A FERTILISING. DISCOVERY.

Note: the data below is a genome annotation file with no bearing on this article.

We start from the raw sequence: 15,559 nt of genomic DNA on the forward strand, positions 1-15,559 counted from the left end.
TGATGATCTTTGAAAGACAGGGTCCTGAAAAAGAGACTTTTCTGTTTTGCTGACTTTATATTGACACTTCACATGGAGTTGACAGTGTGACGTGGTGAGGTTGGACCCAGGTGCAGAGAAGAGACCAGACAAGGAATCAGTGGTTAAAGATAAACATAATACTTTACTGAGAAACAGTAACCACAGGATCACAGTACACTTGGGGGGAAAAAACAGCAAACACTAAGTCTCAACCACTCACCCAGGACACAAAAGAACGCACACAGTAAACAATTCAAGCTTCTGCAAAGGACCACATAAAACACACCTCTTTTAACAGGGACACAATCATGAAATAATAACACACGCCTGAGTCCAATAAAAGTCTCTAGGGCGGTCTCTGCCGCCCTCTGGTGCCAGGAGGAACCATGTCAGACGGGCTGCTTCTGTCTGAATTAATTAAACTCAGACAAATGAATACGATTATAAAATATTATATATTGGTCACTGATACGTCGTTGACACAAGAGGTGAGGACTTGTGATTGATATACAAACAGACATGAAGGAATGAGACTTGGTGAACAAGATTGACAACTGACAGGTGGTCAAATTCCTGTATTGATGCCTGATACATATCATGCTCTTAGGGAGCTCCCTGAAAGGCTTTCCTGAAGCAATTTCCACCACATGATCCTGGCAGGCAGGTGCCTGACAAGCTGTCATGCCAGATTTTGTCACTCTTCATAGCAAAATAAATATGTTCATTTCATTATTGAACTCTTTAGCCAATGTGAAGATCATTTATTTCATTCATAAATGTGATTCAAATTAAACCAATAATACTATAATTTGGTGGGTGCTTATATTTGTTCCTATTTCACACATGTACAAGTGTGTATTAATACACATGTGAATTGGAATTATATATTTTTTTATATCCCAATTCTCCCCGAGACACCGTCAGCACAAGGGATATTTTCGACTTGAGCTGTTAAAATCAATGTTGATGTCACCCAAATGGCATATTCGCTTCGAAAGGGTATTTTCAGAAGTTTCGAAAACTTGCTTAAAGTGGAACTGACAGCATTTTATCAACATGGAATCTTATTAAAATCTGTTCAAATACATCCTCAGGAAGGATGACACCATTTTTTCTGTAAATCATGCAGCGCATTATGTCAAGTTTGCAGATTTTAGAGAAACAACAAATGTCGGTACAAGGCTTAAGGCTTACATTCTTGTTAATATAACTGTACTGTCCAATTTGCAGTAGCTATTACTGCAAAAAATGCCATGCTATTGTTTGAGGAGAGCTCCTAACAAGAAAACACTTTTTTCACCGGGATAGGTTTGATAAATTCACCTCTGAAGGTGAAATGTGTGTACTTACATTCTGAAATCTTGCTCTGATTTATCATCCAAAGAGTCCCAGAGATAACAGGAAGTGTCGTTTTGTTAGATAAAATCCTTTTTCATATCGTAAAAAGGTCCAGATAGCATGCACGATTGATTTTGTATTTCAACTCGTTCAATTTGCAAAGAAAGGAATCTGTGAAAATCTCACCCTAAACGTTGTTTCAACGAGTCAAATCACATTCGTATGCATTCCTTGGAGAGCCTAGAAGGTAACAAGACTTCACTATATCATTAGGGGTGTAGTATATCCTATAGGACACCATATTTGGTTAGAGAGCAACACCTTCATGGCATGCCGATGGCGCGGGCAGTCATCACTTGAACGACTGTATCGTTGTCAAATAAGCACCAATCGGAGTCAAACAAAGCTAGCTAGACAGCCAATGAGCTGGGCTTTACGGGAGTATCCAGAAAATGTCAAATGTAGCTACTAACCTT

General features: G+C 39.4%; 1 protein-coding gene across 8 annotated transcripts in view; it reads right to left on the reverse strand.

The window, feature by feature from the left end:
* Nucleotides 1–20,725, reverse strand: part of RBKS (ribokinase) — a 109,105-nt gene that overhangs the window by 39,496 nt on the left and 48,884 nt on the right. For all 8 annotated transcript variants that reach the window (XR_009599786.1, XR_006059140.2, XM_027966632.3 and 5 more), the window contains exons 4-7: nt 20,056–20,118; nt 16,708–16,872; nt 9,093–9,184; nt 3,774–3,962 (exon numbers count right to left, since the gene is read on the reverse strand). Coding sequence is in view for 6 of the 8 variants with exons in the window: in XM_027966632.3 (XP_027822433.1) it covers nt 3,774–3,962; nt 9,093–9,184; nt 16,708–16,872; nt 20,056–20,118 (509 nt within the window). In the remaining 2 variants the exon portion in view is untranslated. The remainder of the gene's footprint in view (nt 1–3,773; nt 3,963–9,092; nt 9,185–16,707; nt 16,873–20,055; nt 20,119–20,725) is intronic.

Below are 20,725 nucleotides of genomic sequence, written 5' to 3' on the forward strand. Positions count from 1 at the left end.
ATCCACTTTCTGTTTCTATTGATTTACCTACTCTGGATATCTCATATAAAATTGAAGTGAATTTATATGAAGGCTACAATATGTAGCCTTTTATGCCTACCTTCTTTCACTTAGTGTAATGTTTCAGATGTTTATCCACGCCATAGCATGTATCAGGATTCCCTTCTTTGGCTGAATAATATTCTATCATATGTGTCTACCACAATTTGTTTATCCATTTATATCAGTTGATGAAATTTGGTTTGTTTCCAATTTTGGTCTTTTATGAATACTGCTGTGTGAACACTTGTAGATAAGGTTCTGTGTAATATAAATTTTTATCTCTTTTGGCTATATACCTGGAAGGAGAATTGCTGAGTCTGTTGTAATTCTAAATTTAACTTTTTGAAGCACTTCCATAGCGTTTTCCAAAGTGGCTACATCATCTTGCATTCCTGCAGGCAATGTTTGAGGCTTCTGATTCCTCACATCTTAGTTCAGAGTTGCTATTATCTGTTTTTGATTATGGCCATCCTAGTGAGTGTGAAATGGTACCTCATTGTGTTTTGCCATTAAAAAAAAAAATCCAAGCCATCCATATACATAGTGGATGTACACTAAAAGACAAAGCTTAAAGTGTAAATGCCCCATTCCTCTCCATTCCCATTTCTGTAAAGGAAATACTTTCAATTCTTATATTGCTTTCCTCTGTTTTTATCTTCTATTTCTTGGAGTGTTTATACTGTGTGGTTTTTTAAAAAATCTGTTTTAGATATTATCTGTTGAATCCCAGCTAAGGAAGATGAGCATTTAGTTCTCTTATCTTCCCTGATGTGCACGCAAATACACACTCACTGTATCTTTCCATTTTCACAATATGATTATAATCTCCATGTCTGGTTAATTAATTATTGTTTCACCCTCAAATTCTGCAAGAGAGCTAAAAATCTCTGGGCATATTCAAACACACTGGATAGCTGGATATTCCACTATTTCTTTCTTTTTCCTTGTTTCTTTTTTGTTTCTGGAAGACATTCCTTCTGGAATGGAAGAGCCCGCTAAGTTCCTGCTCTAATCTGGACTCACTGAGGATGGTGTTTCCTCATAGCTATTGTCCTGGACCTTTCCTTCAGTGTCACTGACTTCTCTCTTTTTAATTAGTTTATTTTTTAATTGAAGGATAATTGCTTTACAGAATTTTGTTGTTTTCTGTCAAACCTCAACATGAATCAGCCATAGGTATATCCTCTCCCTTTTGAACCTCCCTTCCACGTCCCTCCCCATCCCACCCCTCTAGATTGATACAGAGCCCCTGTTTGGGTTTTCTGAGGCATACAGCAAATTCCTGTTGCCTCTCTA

A number of very interesting experiments in the creation of new sorts of apples are being made privately as well as by scientific institutions in both England and France. It is found that very late apples—of which the outstanding example is Medallic d'Or—are completely immune from pests. This is natural, as other experiences indicate. If we sow carrots in July they are (in my experience) always quite free from maladies. The bugs that are their special plague are no more. So it is with this very late apple ; and in England the latest apples are more likely to avoid frost. It happens that this late apple is self fertile and bears enormously. In any case, in regard to cider apples especially, it is important to have a variety of sorts, in order to dodge the eccentricities of the weather ; and cider takes its place more and more surely as the English wine. Now one of the essential difficulties in combining the merits of various apples has been the difference of date in flowering. This has now been overcome. Methods have been devised of preserving pollen in its, full potency for a number of weeks ; and it is now found easy to cross, say, Medaille d'Or (which is often still bare of leaf even when other apples flower) with any of its predecessors you please. Cider fertilization is no longer prevented by intervals of flowering date. In- cidentally further development is expected from closer observation of that curious phenomenon known as " bud variation." In an orchard near the particular tree whose fortunes are described above was observed one shoot of a Cox bearing redder fruit. There are now in existence thou- sands of red Cox's all sprung from that one shoot, whose eccentricity is so far quite inexplicable and, indeed, runs counter to accepted theories of identity and individuality. W. BEACH Taoams.